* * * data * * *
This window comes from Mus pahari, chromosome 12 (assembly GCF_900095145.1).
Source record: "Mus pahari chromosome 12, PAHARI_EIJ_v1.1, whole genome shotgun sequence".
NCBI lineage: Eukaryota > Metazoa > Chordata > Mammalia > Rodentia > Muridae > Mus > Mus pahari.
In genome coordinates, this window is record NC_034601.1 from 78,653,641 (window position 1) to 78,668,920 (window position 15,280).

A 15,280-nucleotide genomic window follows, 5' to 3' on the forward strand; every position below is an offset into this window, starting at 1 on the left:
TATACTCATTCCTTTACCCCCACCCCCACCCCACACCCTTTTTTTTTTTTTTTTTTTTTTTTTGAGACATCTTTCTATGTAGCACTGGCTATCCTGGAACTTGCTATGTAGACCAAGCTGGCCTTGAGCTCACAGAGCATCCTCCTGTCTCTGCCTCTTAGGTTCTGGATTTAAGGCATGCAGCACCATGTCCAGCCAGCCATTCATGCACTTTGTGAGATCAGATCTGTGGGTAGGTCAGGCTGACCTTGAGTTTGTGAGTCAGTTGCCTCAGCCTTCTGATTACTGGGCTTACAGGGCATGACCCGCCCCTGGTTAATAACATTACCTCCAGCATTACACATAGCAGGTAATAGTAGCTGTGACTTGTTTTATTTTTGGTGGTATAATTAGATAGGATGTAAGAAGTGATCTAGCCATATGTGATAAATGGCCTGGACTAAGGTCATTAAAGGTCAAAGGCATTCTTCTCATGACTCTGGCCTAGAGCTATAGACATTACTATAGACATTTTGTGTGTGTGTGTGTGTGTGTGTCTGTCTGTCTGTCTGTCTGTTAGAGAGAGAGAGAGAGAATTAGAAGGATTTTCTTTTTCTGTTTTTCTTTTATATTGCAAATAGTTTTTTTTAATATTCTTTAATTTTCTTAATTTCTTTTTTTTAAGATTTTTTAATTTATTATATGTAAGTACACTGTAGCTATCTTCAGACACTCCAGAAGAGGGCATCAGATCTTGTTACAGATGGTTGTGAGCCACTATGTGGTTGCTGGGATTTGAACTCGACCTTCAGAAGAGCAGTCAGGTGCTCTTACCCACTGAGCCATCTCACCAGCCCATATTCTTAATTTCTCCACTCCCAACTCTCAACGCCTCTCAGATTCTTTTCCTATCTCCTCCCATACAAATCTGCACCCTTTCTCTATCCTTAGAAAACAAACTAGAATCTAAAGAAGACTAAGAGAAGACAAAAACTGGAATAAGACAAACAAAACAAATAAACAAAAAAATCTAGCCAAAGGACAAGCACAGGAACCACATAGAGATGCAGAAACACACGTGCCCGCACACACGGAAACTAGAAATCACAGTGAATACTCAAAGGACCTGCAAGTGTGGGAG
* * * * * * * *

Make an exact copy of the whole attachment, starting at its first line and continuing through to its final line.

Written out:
This window comes from Mus pahari, chromosome 12 (assembly GCF_900095145.1).
Source record: "Mus pahari chromosome 12, PAHARI_EIJ_v1.1, whole genome shotgun sequence".
NCBI lineage: Eukaryota > Metazoa > Chordata > Mammalia > Rodentia > Muridae > Mus > Mus pahari.
In genome coordinates, this window is record NC_034601.1 from 78,653,641 (window position 1) to 78,668,920 (window position 15,280).

A 15,280-nucleotide genomic window follows, 5' to 3' on the forward strand; every position below is an offset into this window, starting at 1 on the left:
TATACTCATTCCTTTACCCCCACCCCCACCCCACACCCTTTTTTTTTTTTTTTTTTTTTTTTTGAGACATCTTTCTATGTAGCACTGGCTATCCTGGAACTTGCTATGTAGACCAAGCTGGCCTTGAGCTCACAGAGCATCCTCCTGTCTCTGCCTCTTAGGTTCTGGATTTAAGGCATGCAGCACCATGTCCAGCCAGCCATTCATGCACTTTGTGAGATCAGATCTGTGGGTAGGTCAGGCTGACCTTGAGTTTGTGAGTCAGTTGCCTCAGCCTTCTGATTACTGGGCTTACAGGGCATGACCCGCCCCTGGTTAATAACATTACCTCCAGCATTACACATAGCAGGTAATAGTAGCTGTGACTTGTTTTATTTTTGGTGGTATAATTAGATAGGATGTAAGAAGTGATCTAGCCATATGTGATAAATGGCCTGGACTAAGGTCATTAAAGGTCAAAGGCATTCTTCTCATGACTCTGGCCTAGAGCTATAGACATTACTATAGACATTTTGTGTGTGTGTGTGTGTGTGTGTCTGTCTGTCTGTCTGTCTGTTAGAGAGAGAGAGAGAGAATTAGAAGGATTTTCTTTTTCTGTTTTTCTTTTATATTGCAAATAGTTTTTTTTAATATTCTTTAATTTTCTTAATTTCTTTTTTTTAAGATTTTTTAATTTATTATATGTAAGTACACTGTAGCTATCTTCAGACACTCCAGAAGAGGGCATCAGATCTTGTTACAGATGGTTGTGAGCCACTATGTGGTTGCTGGGATTTGAACTCGACCTTCAGAAGAGCAGTCAGGTGCTCTTACCCACTGAGCCATCTCACCAGCCCATATTCTTAATTTCTCCACTCCCAACTCTCAACGCCTCTCAGATTCTTTTCCTATCTCCTCCCATACAAATCTGCACCCTTTCTCTATCCTTAGAAAACAAACTAGAATCTAAAGAAGACTAAGAGAAGACAAAAACTGGAATAAGACAAACAAAACAAATAAACAAAAAAATCTAGCCAAAGGACAAGCACAGGAACCACATAGAGATGCAGAAACACACGTGCCCGCACACACGGAAACTAGAAATCACAGTGAATACTCAAAGGACCTGCAAGTGTGGGAG